Bram Stoker (1847-1912)
Whitby is the scene for a good section of the novel with the arrival of Count Dracula to England's shores aboard the Russian ship, the Demeter which runs aground on the shores of Tate Hill beach in the town's harbour during a fierce storm. All of the crew are missing, presumed dead, with the exception of the captain's body which has been lashed to the ship's helm. When the captain's log has been recovered it recounts tales of the strange and unexplainable events which led to the gradual disappearance of the entire crew and of a malevolent presence on board the ship. As the ship runs aground an animal resembling a large wolf or dog is seen leaping ashore from it's deck. The ill-fated ship's only cargo is described as silver sand and boxes of mould or earth from Transylvania.
Bram Stoker died in London, on 20 April 1912. It has been argued by some biographers that he died of tertiary syphilis, a disease some say he may have shared with some of his novel's characters, but whilst this is debatable it is know that the author had suffered a number of strokes. After his cremation his ashes were placed in an urn, to which his son's where added upon his death in 1961, and held in the Golders Green Crematorium in London, England. His wife Florence survived him by twenty-five years.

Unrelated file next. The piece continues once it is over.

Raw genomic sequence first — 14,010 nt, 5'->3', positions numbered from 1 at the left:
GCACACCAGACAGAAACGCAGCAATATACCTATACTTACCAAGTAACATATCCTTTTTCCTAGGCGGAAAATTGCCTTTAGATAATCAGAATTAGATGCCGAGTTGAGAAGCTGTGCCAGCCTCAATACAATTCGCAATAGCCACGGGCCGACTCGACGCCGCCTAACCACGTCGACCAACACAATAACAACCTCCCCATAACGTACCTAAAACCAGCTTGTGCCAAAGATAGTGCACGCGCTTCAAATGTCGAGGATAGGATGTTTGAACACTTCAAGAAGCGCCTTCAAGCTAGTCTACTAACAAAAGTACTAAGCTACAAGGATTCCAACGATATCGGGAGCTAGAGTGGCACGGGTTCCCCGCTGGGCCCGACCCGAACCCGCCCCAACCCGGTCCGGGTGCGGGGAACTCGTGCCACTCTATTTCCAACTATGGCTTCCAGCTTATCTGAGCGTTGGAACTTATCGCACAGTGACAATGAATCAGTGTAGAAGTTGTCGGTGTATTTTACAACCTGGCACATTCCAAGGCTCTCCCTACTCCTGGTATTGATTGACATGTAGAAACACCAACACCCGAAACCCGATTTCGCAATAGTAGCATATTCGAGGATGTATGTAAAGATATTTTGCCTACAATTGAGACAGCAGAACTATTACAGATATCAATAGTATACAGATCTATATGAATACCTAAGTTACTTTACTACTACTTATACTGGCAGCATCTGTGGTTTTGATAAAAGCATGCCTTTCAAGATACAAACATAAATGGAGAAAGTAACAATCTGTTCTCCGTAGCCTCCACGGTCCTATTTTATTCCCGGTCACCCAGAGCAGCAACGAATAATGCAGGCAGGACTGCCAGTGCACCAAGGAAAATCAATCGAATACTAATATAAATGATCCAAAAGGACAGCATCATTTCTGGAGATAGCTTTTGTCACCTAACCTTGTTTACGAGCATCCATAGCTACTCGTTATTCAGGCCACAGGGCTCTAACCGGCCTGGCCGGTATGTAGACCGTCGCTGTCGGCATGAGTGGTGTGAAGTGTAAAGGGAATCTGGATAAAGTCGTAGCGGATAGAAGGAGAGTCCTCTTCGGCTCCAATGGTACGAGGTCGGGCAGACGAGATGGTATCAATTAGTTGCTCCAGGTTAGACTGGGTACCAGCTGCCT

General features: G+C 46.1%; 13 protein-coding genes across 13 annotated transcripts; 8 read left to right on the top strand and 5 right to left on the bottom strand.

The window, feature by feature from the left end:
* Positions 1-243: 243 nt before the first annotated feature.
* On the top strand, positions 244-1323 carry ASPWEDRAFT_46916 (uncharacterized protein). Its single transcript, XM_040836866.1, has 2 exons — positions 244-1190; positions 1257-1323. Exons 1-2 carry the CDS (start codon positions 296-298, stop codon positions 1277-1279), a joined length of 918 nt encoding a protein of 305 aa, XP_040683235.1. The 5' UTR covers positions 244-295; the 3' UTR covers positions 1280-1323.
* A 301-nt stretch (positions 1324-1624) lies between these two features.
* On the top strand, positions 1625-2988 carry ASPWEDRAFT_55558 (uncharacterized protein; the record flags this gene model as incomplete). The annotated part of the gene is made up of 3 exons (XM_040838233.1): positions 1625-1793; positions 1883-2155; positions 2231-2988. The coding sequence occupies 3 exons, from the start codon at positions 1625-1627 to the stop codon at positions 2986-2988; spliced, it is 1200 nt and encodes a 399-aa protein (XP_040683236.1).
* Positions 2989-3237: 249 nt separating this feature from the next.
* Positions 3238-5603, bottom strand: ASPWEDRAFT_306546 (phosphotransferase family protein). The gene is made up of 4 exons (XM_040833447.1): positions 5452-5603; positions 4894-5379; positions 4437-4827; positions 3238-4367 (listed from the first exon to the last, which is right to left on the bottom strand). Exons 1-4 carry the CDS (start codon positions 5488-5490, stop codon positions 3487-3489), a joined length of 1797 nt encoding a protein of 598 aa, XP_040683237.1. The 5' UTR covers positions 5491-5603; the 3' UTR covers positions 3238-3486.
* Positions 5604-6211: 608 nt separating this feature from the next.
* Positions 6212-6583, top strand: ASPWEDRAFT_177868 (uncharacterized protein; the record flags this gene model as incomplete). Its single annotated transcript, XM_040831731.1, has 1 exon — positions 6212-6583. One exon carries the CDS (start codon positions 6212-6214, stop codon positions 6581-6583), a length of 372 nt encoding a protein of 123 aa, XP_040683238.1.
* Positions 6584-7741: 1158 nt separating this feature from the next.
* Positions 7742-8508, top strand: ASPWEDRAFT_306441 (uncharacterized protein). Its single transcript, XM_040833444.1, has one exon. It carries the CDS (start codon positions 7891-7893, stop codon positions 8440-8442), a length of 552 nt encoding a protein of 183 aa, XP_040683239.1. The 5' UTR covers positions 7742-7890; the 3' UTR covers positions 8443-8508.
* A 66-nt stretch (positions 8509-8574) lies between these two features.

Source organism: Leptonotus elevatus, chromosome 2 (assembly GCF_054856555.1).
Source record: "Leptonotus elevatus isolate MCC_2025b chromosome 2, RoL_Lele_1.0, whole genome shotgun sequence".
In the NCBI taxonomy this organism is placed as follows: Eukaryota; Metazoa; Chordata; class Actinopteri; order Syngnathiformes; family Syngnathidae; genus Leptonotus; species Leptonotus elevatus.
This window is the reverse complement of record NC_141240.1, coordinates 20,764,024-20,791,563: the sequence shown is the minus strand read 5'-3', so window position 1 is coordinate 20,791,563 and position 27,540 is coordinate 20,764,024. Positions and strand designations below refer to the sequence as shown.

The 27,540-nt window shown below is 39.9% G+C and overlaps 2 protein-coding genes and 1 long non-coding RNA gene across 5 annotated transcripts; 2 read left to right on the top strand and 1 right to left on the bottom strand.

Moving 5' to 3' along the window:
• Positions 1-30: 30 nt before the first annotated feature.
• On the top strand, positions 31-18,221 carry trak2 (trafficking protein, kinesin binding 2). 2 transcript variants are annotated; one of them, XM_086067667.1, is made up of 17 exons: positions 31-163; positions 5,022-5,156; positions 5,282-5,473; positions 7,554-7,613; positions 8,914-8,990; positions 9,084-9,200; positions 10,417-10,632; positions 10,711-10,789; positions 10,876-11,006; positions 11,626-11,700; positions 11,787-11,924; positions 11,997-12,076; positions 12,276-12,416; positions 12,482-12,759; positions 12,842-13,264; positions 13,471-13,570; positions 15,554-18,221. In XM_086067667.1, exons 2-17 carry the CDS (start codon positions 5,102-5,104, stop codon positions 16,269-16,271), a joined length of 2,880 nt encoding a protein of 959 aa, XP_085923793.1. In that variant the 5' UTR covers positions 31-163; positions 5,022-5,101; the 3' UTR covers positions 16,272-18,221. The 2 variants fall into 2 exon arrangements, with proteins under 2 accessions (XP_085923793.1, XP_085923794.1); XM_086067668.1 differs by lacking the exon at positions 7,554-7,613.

Although Whitby's Gothic literary connection was established most strongly by Bram Stoker the town has also inspired many other authors- many of which have shared Stockers' supernatural fascination with the town. More often than not these writers are their works are influenced by the Dracula's connection, such as Robert Forrest's début novel based on the Demeter's to ill fated voyage from Bulgaria to Whitby.
Whitby Gallery Photo
Whitby in 1959
To Make You Smile
Parachute Jumping, by Hugo Furst